The legal world is full of lists and rankings. I should know, I help compile some of them. But there’s one honor that stands apart: the American College of Trial Lawyers.

Being a member amounts to a stamp of approval from your peers that not only are you an excellent lawyer, you’re also not a jerk.

Over the weekend, the group inducted 115 new fellows at its annual meeting in Philadelphia.

Founded in 1950, the college limits membership to no more than 1 percent of the total lawyer population in any state or Canadian province. There are currently about 5,700 fellows, including all the justices of the U.S. Supreme Court and the Supreme Court of Canada.

You don’t get invited to join because your law firm put together a snazzy packet of nominating materials. If anything, that might work against you.

Rather, you get selected by your peers. Not your partners--they can’t nominate you, second your nomination, participate in the discussion about you or even vote to admit you.

The nod comes from all the other lawyers you’ve crossed paths with.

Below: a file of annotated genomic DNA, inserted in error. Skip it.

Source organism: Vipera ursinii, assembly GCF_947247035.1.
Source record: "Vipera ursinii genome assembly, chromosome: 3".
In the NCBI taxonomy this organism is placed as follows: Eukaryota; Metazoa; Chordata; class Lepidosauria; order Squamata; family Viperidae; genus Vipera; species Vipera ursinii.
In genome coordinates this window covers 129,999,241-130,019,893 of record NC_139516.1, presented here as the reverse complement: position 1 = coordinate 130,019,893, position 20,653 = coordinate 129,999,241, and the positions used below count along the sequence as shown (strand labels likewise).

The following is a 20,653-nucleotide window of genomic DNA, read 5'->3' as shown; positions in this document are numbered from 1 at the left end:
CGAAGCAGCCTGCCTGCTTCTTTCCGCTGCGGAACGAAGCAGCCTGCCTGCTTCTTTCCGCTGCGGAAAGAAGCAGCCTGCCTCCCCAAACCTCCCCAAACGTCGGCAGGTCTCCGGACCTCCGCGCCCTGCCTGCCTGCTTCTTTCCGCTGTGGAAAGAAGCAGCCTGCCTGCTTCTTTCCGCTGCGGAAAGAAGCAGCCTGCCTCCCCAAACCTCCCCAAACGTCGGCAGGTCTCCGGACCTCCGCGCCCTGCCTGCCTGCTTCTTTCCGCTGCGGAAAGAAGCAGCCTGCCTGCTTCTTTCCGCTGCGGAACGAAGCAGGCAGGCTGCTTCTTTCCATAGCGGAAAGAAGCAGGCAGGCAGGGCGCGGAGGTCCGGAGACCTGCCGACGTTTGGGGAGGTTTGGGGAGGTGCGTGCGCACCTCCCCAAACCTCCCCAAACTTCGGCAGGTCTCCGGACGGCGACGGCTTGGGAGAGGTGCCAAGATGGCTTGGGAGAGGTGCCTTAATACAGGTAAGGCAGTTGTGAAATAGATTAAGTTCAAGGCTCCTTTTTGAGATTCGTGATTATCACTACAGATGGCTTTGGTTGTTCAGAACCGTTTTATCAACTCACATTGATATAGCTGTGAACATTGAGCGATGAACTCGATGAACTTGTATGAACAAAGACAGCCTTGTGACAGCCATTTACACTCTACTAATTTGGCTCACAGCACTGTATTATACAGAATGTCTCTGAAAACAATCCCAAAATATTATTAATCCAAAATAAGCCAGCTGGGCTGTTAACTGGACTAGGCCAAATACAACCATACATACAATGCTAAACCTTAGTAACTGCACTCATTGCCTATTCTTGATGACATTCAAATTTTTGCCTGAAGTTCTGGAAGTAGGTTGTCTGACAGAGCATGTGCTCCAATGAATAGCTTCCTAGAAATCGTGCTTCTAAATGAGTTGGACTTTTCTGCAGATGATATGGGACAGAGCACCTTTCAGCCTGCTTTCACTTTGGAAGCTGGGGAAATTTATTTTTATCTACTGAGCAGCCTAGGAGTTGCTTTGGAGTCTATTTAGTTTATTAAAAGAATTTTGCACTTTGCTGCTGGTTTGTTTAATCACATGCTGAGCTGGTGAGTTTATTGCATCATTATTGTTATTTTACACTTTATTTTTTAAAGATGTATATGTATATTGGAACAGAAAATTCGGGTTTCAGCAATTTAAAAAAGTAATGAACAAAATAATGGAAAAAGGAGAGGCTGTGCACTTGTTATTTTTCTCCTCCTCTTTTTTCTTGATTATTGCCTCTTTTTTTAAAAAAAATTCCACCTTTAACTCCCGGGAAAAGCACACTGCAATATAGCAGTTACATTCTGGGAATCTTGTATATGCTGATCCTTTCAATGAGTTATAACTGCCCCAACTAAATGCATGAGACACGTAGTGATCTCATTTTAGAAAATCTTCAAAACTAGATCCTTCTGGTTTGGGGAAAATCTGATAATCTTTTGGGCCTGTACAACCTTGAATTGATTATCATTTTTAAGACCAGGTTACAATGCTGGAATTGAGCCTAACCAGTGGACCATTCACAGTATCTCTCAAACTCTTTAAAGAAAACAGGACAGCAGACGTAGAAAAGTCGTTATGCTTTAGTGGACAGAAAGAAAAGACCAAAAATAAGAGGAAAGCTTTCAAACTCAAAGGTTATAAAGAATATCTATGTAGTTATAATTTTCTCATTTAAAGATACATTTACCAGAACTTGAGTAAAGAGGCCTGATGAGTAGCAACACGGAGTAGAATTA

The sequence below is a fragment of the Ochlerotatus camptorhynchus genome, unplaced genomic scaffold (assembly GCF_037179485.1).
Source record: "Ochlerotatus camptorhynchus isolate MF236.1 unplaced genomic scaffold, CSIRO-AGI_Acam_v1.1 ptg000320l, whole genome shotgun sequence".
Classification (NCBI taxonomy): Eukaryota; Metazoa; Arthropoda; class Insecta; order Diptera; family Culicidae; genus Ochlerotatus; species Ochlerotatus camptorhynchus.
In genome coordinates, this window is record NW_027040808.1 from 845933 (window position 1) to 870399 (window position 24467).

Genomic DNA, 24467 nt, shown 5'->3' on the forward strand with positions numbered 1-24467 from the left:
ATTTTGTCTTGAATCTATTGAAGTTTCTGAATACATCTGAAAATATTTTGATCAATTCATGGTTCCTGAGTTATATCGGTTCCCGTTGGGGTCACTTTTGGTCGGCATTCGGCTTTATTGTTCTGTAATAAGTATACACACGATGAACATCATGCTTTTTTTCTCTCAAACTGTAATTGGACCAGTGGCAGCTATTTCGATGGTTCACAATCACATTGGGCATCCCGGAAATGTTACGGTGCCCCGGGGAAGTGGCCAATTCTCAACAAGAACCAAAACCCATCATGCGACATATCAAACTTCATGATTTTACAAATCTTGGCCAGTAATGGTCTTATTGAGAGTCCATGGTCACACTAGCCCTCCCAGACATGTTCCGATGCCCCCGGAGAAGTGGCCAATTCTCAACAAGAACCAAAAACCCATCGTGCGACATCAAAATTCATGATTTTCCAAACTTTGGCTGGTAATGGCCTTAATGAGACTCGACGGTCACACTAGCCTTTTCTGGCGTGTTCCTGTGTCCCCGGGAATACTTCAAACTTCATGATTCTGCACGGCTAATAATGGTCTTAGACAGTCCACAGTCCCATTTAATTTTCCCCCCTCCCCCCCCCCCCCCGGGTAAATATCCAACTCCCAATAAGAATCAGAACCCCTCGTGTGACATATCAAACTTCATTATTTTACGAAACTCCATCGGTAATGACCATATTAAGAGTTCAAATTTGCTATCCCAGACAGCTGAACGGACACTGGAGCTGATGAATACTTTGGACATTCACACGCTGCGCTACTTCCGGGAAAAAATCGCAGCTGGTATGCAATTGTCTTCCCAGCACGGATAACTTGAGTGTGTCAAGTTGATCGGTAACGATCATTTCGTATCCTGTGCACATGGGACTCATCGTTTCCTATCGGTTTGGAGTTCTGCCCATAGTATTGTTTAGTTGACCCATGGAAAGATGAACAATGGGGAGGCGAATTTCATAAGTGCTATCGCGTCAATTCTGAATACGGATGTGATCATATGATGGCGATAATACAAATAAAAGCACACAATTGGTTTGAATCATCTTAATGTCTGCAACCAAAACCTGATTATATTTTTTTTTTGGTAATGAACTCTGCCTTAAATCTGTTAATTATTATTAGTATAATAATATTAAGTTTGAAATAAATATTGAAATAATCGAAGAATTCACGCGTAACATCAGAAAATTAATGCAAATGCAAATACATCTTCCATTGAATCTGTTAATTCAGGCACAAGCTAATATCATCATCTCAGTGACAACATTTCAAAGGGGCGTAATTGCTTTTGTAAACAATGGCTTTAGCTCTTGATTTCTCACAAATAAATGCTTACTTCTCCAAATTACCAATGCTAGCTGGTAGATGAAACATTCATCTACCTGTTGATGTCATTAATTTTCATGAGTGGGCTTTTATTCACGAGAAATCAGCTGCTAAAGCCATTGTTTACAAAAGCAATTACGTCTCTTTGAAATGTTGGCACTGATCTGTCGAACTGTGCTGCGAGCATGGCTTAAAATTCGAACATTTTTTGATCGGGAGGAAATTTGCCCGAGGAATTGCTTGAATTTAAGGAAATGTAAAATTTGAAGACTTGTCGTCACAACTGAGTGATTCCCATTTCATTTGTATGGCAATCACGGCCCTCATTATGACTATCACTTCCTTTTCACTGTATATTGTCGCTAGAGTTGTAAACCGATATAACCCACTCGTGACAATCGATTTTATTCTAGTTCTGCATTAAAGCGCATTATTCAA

As past president Francis Wikstrom, a partner at Parsons Behle & Latimer in Salt Lake City told The Lit Daily last year, “The truly outstanding and collegial trial lawyers will be noticed and nominated,” he said.

“The three essential qualities for fellowship are outstanding trial skills, collegiality and civility, and impeccable ethics,” he continued. “We recognize that there are lawyers who may be skilled at trial but who treat others poorly. Those lawyers will never be invited to become fellows.”

It’s not just talk. The nominees are investigated, with judges that they’ve appeared before asked to submit confidential evaluations; and opposing counsel too. Every fellow in the jurisdiction is polled to get their opinion. All this is before the final vote, where two-thirds of the members must say yes.